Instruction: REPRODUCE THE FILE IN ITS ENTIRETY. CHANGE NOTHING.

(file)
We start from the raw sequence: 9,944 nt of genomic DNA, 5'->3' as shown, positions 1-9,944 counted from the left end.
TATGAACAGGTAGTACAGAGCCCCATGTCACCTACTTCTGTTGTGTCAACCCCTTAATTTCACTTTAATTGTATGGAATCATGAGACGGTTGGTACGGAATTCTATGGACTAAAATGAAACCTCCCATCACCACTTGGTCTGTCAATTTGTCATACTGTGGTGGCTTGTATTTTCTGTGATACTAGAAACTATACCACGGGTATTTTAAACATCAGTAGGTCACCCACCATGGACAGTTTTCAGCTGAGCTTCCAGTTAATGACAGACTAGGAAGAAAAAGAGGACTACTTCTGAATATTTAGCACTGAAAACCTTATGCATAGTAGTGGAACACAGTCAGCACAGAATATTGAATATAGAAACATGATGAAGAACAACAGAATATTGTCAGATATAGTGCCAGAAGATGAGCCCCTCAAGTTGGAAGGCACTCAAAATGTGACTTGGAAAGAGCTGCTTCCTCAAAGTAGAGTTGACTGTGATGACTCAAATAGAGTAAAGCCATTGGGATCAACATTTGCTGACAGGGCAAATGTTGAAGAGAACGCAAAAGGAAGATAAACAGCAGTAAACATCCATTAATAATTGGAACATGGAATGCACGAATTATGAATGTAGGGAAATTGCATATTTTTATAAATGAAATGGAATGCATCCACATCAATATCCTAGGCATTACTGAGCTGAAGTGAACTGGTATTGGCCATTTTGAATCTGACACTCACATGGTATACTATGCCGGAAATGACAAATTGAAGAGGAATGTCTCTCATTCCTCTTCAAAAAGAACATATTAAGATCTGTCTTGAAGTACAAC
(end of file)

We start from the raw sequence: 9,944 nt of genomic DNA, 5'->3' as shown, positions 1-9,944 counted from the left end.
TATGAACAGGTAGTACAGAGCCCCATGTCACCTACTTCTGTTGTGTCAACCCCTTAATTTCACTTTAATTGTATGGAATCATGAGACGGTTGGTACGGAATTCTATGGACTAAAATGAAACCTCCCATCACCACTTGGTCTGTCAATTTGTCATACTGTGGTGGCTTGTATTTTCTGTGATACTAGAAACTATACCACGGGTATTTTAAACATCAGTAGGTCACCCACCATGGACAGTTTTCAGCTGAGCTTCCAGTTAATGACAGACTAGGAAGAAAAAGAGGACTACTTCTGAATATTTAGCACTGAAAACCTTATGCATAGTAGTGGAACACAGTCAGCACAGAATATTGAATATAGAAACATGATGAAGAACAACAGAATATTGTCAGATATAGTGCCAGAAGATGAGCCCCTCAAGTTGGAAGGCACTCAAAATGTGACTTGGAAAGAGCTGCTTCCTCAAAGTAGAGTTGACTGTGATGACTCAAATAGAGTAAAGCCATTGGGATCAACATTTGCTGACAGGGCAAATGTTGAAGAGAACGCAAAAGGAAGATAAACAGCAGTAAACATCCATTAATAATTGGAACATGGAATGCACGAATTATGAATGTAGGGAAATTGCATATTTTTATAAATGAAATGGAATGCATCCACATCAATATCCTAGGCATTACTGAGCTGAAGTGAACTGGTATTGGCCATTTTGAATCTGACACTCACATGGTATACTATGCCGGAAATGACAAATTGAAGAGGAATGTCTCTCATTCCTCTTCAAAAAGAACATATTAAGATCTGTCTTGAAGTACAAC